Many thanks, Jill. And so true – no snake oil around here.
I love connecting with people. I don’t like connecting with Amazon much – let’s hope my people-connections will make their own way over to Amazon! Quote of the day, ‘It is more effective to spend 10 mins brushing your cat than to spend 40 minutes hunting down how to edit your book description on Amazon…’
Lucky for your cat that Amazon can be a tad confusing 🙂 I hear you on the frustration. With every new release, I keep hoping I won’t miss anything or want to make changes later because it really turns into one big hassle. Best of luck.
Sign into Kindle Direct Publishing. Once at your bookshelf page, find book in question and click on edit details – it’s in the little box under book actions to the right of your book cover. Once in there, you should be able to scroll down until you come to book description and make your changes. Best of luck!
Ah! Amazon has so many sections:had not thought of signing into the actual Kindle bit …however, will that leave the p/back version with the old description, or are Amazon clever enough to change both???? I shall try, whatever: most people seem to bebuying the Kindle version at present.
Found your blog via Jill. Have added your book to my reading list. After all I live on Vancouver Island.
What a treat – to have a local follower. So glad to meet you and I hope whenever my book gets to the top of your reading list, you enjoy the experience.
The internet and social networking platforms have brought the world together, and it’s really mind-blowing when you think about it for a spell. We’re able to connect with folks all over the world in the blink of an eye. I think these personal connections that you so eloquently write about here are key. They help build careers, but they also mean a lot to the consumer.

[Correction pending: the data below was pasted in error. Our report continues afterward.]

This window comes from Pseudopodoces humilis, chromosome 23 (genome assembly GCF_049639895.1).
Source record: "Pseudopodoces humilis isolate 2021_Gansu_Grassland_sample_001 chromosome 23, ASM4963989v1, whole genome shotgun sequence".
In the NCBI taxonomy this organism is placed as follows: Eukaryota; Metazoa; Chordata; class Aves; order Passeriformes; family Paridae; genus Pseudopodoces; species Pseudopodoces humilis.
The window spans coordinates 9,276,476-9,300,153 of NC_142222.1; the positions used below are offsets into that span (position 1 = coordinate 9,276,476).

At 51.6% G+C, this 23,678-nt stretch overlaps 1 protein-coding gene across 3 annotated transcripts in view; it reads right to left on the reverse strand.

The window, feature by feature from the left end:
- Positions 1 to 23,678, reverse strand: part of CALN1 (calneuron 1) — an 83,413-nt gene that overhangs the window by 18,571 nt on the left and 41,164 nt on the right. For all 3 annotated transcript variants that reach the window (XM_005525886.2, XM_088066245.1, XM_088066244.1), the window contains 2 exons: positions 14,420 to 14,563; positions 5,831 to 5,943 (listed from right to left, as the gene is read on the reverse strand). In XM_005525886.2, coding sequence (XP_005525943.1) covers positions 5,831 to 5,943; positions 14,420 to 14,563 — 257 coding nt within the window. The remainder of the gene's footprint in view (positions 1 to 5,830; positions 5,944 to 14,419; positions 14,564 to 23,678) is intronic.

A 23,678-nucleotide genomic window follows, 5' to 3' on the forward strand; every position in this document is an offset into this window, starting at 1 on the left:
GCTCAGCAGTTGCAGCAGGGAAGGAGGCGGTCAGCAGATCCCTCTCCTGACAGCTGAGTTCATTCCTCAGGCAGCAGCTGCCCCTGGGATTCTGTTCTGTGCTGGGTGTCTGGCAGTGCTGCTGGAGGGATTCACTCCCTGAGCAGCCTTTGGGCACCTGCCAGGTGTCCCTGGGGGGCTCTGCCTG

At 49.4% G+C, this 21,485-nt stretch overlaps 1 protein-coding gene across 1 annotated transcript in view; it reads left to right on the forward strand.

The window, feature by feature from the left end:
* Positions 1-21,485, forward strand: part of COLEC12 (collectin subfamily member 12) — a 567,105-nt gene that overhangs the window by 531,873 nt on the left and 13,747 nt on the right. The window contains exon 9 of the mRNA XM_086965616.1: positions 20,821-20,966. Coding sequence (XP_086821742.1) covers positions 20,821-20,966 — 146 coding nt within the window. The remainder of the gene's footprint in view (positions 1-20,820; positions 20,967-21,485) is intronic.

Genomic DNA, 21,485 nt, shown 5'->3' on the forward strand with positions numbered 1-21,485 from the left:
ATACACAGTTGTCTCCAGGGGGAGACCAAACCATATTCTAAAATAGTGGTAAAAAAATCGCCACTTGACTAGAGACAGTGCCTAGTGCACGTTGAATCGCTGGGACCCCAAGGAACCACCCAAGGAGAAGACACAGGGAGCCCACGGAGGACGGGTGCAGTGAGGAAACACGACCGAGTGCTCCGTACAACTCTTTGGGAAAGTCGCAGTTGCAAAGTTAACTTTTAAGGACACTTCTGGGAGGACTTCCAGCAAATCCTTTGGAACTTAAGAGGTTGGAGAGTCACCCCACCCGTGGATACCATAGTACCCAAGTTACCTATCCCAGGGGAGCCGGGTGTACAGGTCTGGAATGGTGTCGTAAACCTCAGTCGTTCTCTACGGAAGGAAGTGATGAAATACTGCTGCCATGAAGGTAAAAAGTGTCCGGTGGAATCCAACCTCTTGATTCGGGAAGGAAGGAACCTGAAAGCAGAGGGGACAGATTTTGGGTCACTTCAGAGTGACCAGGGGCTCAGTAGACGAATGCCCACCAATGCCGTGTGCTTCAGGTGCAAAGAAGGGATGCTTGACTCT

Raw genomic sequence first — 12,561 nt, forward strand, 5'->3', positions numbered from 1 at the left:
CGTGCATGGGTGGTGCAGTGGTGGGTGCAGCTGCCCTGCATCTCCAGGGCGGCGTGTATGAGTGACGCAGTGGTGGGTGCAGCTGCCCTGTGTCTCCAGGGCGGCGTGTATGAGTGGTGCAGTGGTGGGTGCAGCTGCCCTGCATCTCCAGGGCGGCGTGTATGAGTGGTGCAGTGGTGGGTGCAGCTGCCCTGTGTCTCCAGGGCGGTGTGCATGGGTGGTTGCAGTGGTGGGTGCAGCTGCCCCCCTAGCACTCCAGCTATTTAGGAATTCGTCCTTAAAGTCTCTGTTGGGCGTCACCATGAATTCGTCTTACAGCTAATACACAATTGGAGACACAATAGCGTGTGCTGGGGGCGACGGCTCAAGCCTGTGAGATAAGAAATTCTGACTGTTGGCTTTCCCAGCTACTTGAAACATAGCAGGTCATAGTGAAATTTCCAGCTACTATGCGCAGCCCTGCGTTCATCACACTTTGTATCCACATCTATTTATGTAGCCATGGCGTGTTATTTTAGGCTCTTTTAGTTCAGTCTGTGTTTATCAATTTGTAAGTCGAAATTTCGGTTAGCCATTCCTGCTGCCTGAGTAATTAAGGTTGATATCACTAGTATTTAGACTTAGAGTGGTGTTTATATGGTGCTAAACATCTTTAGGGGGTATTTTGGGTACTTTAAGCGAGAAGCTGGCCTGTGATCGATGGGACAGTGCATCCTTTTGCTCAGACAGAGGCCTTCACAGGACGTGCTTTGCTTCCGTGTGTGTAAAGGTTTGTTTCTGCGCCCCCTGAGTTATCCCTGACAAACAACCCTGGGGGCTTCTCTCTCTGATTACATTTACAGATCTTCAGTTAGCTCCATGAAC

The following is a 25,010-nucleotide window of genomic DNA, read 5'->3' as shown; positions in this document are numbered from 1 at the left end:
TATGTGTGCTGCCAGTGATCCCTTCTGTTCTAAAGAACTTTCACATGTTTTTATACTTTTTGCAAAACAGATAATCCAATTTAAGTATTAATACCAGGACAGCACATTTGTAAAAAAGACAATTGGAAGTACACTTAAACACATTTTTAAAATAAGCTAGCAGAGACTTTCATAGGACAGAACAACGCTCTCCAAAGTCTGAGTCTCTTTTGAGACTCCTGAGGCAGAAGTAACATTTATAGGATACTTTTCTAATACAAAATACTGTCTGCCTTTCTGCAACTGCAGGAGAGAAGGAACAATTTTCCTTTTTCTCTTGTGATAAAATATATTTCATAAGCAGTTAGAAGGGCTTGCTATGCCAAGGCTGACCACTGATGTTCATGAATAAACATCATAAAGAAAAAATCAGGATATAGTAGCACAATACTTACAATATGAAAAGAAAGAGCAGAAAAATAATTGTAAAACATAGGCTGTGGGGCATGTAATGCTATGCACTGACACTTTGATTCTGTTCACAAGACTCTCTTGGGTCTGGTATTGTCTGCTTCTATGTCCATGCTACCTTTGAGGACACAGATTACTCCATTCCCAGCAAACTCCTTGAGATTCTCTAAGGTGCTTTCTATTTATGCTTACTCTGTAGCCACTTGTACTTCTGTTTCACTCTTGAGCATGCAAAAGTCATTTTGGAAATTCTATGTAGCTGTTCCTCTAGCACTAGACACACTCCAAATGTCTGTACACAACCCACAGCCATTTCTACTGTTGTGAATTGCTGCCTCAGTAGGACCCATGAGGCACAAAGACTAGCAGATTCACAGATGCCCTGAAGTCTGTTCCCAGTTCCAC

Here’s an example: my kids watch a long-running TV show called Supernatural. From my adult perspective, it’s kind of silly and cheesy, but then, I’m not a member of the target audience. Of course the show’s principle actors are heavily involved in various social media platforms. My girls follow them on Twitter, and they subscribe to a series of silly cooking videos one of the actors makes with his kids on YouTube. These videos are totally unrelated to the show, but it gives the viewing audience another way to connect with him. Recently, one of my girls tweeted that he should make more of these videos, because she enjoys them so much. Within a couple of minutes he replied to her tweet, and informed her that a new series of videos are currently in production. She was over the moon! He replied directly to her — how cool is that. All I could do was marvel at this personal connection, and how years ago this never would have been possible.
Keep doing what you do, Fran. The connection goes both ways 🙂
Love this story of your daughter getting a personal tweet from a fave TV star. When my son was a teenager (he was a huge fan of horror stories) my mom wrote to the author Clive Barker with a special request that he send her an autographed photo that she could iron onto a T-shirt for her grandson. He did! And included with the photo was a handwritten personal letter to my son. Talk about over the moon. Things have changed and this new way of communicating makes it possible to have a wider and more instantaneous reach but things like the personal touch, no matter how it is delivered always makes a difference. Thanks so much for affirming connection, Gwen.
True–it really is all about relationships.
(I’m a knitter, too! –although a sporadic one; I have too many hobbies!)
I have come back to knitting at certain times over my life like rediscovering an old friend. I find it a very comforting activity. Thanks so much for stopping by and connecting 🙂
Woo hoo! It’s now available in paperback! I just ordered it!
Many thanks! There is something about having that paperback book in hand 🙂